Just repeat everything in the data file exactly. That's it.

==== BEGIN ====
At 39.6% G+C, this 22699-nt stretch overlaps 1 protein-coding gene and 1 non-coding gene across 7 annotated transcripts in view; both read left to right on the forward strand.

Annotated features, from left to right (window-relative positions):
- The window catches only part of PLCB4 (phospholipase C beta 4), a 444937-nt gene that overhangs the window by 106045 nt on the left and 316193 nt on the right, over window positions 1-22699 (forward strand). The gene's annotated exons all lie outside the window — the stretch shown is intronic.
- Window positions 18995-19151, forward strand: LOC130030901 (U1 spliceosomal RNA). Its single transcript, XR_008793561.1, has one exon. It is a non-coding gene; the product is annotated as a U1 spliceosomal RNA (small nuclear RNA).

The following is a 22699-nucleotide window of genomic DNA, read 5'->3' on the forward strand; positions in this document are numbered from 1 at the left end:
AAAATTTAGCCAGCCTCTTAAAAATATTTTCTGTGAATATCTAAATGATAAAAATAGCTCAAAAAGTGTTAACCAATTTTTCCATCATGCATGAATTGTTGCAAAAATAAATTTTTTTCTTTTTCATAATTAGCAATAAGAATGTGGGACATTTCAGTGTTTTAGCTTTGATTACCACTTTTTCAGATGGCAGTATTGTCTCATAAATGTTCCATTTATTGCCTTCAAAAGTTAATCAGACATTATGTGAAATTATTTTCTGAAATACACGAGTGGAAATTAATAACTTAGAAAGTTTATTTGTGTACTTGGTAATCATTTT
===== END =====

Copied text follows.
At 39.6% G+C, this 22699-nt stretch overlaps 1 protein-coding gene and 1 non-coding gene across 7 annotated transcripts in view; both read left to right on the forward strand.

Annotated features, from left to right (window-relative positions):
- The window catches only part of PLCB4 (phospholipase C beta 4), a 444937-nt gene that overhangs the window by 106045 nt on the left and 316193 nt on the right, over window positions 1-22699 (forward strand). The gene's annotated exons all lie outside the window — the stretch shown is intronic.
- Window positions 18995-19151, forward strand: LOC130030901 (U1 spliceosomal RNA). Its single transcript, XR_008793561.1, has one exon. It is a non-coding gene; the product is annotated as a U1 spliceosomal RNA (small nuclear RNA).

The following is a 22699-nucleotide window of genomic DNA, read 5'->3' on the forward strand; positions in this document are numbered from 1 at the left end:
AAAATTTAGCCAGCCTCTTAAAAATATTTTCTGTGAATATCTAAATGATAAAAATAGCTCAAAAAGTGTTAACCAATTTTTCCATCATGCATGAATTGTTGCAAAAATAAATTTTTTTCTTTTTCATAATTAGCAATAAGAATGTGGGACATTTCAGTGTTTTAGCTTTGATTACCACTTTTTCAGATGGCAGTATTGTCTCATAAATGTTCCATTTATTGCCTTCAAAAGTTAATCAGACATTATGTGAAATTATTTTCTGAAATACACGAGTGGAAATTAATAACTTAGAAAGTTTATTTGTGTACTTGGTAATCATTTT